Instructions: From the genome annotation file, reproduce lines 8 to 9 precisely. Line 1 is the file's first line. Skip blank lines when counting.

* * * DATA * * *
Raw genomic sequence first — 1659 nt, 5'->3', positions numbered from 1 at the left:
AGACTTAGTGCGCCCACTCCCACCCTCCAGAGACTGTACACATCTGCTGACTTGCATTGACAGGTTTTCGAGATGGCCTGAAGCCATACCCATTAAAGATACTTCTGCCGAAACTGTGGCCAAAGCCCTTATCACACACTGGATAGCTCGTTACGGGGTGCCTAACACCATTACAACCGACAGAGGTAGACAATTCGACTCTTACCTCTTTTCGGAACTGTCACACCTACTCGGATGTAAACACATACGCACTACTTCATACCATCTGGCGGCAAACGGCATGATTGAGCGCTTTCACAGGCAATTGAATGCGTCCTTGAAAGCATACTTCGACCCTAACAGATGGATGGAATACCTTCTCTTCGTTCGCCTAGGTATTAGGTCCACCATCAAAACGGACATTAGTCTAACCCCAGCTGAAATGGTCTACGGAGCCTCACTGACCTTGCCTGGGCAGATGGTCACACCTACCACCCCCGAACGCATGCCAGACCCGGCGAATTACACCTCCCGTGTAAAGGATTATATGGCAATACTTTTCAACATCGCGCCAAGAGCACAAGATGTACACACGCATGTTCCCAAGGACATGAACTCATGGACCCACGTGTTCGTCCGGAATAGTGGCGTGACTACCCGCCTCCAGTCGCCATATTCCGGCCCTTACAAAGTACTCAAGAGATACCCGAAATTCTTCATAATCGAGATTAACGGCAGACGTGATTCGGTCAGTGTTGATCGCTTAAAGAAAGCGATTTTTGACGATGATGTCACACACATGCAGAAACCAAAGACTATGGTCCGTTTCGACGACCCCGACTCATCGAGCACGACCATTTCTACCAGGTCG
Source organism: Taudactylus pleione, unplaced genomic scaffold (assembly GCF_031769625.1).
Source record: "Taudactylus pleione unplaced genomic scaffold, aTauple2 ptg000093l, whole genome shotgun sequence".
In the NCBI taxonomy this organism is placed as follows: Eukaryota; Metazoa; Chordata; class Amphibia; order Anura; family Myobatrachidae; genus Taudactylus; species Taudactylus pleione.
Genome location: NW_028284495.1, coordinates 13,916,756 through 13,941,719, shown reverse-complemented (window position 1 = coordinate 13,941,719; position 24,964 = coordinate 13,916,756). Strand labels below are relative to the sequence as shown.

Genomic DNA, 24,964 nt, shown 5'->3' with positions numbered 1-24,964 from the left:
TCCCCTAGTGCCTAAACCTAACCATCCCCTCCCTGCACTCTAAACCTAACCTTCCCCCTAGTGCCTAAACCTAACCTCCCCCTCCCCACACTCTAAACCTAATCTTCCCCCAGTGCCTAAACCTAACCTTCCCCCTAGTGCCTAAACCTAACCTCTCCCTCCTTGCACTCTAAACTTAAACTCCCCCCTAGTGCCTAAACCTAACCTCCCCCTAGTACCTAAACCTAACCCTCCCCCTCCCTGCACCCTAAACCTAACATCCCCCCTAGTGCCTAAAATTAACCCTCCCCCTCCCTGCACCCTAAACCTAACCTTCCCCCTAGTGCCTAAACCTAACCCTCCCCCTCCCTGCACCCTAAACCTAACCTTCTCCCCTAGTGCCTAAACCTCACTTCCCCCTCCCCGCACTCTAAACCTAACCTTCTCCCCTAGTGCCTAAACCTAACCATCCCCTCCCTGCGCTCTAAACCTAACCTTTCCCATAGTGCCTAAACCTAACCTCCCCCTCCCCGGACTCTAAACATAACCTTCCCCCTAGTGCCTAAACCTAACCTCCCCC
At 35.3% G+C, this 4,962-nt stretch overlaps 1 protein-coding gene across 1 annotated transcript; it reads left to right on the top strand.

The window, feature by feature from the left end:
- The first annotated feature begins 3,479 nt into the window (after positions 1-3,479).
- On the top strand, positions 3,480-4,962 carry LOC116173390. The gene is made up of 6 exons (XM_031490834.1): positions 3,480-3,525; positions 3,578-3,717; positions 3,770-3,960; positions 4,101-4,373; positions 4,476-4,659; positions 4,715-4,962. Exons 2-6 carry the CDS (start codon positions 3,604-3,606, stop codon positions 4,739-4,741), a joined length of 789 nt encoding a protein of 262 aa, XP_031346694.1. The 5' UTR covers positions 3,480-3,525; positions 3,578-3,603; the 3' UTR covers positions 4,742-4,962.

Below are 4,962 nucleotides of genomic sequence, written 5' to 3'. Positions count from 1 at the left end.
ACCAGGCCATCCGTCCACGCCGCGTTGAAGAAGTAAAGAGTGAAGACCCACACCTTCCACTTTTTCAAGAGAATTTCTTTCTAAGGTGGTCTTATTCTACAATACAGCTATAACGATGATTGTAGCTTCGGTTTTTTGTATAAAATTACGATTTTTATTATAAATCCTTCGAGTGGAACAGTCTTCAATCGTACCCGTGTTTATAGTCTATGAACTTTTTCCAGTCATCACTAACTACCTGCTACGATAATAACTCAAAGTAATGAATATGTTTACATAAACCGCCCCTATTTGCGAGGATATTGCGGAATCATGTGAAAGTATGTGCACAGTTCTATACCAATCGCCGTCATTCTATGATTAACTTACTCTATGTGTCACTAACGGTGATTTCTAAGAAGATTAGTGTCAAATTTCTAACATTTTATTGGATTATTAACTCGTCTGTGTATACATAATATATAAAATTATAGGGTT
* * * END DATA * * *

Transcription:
TCCCCTAGTGCCTAAACCTAACCATCCCCTCCCTGCACTCTAAACCTAACCTTCCCCCTAGTGCCTAAACCTAACCTCCCCCTCCCCACACTCTAAACCTAATCTTCCCCCAGTGCCTAAACCTAACCTTCCCCCTAGTGCCTAAACCTAACCTCTCCCTCCTTGCACTCTAAACTTAAACTCCCCCCTAGTGCCTAAACCTAACCTCCCCCTAGTACCTAAACCTAACCCTCCCCCTCCCTGCACCCTAAACCTAACATCCCCCCTAGTGCCTAAAATTAACCCTCCCCCTCCCTGCACCCTAAACCTAACCTTCCCCCTAGTGCCTAAACCTAACCCTCCCCCTCCCTGCACCCTAAACCTAACCTTCTCCCCTAGTGCCTAAACCTCACTTCCCCCTCCCCGCACTCTAAACCTAACCTTCTCCCCTAGTGCCTAAACCTAACCATCCCCTCCCTGCGCTCTAAACCTAACCTTTCCCATAGTGCCTAAACCTAACCTCCCCCTCCCCGGACTCTAAACATAACCTTCCCCCTAGTGCCTAAACCTAACCTCCCCC
At 35.3% G+C, this 4,962-nt stretch overlaps 1 protein-coding gene across 1 annotated transcript; it reads left to right on the top strand.